Zimbabwe

Zimbabwe: Improvement in press freedom depends on national unity government's ability to function properly

Reporters Without Borders has written to Tomás Salom=E3o, the executive secretary of the Southern African Development Community, on the eve of a SADC meeting in Maputo on the situation in Zimbabwe.

Voicing concern about the impact of the Zimbabwean government's internal crisis on the ability of journalists to work freely and the reemergence of an independent press, Reporters Without Borders urges the SADC and the leaders of Mozambique, Swaziland and Zambia to spare no effort to help the government emerge from the current deadlock.

Mr. Tomaz Salomao
Executive Secretary
Southern African Development Community
Gaborone - Botswana

Paris, 4 November 2009

Dear Executive Secretary,

On the eve of the SADC summit that you will be chairing in Maputo on the situation in Zimbabwe, Reporters Without Borders, an international press freedom organisation, would like to draw your attention to the terrible consequences that political deadlock in Zimbabwe could have on the work of the news media.

An increase in tension in the past three weeks between President Robert Mugabe's ZANU-PF and Prime Minister Morgan Tsvangirai's Movement for Democratic Change (MDC) has already had a negative impact on the state of press freedom and could lead to serious reversals.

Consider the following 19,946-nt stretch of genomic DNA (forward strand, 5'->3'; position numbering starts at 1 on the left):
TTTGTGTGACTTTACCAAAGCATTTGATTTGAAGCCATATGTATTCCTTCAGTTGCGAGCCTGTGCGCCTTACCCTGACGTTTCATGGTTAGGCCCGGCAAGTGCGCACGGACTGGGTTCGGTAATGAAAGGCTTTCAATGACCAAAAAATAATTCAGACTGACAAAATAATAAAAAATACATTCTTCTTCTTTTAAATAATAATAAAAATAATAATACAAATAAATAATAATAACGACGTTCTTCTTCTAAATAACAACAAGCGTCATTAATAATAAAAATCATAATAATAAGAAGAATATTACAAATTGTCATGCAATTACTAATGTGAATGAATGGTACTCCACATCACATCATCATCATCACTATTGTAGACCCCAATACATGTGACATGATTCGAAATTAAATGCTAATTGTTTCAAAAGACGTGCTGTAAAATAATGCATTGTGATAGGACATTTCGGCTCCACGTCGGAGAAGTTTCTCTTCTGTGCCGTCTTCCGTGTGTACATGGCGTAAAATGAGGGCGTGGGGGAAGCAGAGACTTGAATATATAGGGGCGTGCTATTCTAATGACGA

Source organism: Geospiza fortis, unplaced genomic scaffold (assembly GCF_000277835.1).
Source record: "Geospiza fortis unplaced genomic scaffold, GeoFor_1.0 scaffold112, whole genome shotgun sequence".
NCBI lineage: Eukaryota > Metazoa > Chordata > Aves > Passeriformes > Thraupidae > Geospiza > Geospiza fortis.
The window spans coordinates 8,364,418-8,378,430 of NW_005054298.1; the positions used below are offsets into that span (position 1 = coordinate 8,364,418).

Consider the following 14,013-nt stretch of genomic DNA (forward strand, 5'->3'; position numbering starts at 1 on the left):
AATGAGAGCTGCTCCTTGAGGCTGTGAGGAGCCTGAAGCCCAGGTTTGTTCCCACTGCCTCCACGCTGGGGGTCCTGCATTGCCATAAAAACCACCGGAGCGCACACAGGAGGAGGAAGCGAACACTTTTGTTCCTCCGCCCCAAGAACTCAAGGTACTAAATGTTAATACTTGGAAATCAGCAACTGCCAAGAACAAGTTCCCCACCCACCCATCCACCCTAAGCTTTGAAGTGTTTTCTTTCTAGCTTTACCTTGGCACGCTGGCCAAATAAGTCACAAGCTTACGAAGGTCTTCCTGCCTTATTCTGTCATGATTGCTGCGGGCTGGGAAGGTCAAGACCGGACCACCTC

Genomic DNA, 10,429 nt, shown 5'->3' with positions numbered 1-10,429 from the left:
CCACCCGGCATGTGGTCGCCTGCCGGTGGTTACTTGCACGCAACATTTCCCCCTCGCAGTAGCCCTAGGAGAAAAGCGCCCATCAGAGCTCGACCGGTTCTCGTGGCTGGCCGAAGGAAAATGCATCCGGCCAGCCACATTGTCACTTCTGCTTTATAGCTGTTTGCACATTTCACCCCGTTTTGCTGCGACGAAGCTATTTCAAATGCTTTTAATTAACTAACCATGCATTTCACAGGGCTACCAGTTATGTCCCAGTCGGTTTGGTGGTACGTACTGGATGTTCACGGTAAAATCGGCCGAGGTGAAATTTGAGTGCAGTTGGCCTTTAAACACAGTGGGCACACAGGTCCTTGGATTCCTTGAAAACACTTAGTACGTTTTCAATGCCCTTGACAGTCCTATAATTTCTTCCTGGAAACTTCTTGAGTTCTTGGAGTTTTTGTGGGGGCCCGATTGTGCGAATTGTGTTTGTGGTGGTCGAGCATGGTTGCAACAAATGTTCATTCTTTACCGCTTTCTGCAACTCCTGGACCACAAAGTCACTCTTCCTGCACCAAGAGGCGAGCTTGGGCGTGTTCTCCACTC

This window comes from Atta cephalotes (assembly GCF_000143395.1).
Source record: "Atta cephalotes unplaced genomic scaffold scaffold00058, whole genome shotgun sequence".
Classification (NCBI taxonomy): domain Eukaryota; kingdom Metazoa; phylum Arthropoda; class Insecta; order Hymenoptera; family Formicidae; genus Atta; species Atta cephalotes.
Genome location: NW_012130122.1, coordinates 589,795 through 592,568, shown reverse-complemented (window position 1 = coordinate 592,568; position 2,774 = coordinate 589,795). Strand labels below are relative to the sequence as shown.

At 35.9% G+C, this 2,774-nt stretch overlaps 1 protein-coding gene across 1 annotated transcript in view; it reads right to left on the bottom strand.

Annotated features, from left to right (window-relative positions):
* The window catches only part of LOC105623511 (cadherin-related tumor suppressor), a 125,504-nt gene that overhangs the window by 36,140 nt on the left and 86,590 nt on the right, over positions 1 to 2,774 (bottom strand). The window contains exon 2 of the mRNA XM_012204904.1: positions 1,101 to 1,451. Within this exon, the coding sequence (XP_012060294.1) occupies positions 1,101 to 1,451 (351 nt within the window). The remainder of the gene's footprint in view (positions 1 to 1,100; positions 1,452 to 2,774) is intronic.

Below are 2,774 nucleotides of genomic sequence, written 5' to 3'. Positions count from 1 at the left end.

An Al Jazeera TV crew was detained for several hours at the president's office on 20 October, when the prime minister boycotted a cabinet meeting for the first time. Three days later, the Zimbabwe Broadcasting Corporation and several state-owned newspapers received orders from information minister Webster Shamu to stop covering the activities of government ministers who are MDC members.

Finally, a climate of fear has taken hold within the journalistic community as a result of recent arrests of civil society members.

Meanwhile, the Zimbabwe Media Council (ZMC), a new entity that is supposed to issue licences to newspapers and thereby facilitate the independent press's rebirth, is currently unable to function. Some sources say that, after long and delicate negotiations, the president and prime minister reached agreement on the ZMC's nine members but they have not yet been appointed and may not be if the crisis within the government continues.

An improvement in the ability of journalists to work freely and the reemergence of an independent press in Zimbabwe depend very closely on the national unity government's ability to function properly. Given the current tension between the two sides, we think regional mediation and the SADC's role will be decisive. We therefore urge you and the leaders of Mozambique, Swaziland and Zambia to spare no effort to help the government emerge from the current deadlock.

We trust you will give this request your careful consideration.

Sincerely,

Jean-François Julliard
Secretary-General